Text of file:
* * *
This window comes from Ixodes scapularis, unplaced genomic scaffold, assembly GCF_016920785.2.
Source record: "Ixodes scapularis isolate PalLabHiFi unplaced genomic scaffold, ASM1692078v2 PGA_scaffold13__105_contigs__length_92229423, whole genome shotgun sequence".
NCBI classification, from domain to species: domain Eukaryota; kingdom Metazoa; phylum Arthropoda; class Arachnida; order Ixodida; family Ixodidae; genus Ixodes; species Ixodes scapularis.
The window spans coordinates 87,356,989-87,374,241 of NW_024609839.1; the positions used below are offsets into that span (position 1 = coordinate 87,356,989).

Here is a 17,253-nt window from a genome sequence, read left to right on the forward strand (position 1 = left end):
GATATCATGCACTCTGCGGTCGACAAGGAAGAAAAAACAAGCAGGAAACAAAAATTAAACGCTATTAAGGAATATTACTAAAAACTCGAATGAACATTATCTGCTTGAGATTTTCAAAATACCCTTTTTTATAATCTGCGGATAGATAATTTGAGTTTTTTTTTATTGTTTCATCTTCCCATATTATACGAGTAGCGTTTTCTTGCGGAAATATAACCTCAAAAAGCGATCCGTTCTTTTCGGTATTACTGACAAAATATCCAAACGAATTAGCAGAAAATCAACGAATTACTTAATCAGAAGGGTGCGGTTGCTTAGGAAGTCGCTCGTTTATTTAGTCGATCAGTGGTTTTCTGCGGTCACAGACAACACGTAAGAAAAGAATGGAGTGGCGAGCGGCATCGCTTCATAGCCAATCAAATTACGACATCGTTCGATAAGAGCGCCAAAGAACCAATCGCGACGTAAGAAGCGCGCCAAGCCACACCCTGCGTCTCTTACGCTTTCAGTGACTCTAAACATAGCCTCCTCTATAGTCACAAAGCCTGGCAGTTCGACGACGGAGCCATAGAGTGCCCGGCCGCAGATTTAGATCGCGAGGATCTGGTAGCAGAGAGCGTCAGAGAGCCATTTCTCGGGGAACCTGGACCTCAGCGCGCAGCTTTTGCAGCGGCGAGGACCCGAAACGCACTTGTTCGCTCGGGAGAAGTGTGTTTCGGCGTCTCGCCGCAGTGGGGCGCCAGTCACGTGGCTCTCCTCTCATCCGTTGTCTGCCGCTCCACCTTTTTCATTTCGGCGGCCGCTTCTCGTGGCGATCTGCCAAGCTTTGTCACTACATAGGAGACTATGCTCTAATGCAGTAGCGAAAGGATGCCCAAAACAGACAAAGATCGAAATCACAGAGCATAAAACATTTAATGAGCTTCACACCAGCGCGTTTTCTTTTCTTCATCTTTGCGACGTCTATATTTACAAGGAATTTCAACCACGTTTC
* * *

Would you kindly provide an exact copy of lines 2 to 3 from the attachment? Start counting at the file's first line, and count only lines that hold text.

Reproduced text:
Source record: "Ixodes scapularis isolate PalLabHiFi unplaced genomic scaffold, ASM1692078v2 PGA_scaffold13__105_contigs__length_92229423, whole genome shotgun sequence".
NCBI classification, from domain to species: domain Eukaryota; kingdom Metazoa; phylum Arthropoda; class Arachnida; order Ixodida; family Ixodidae; genus Ixodes; species Ixodes scapularis.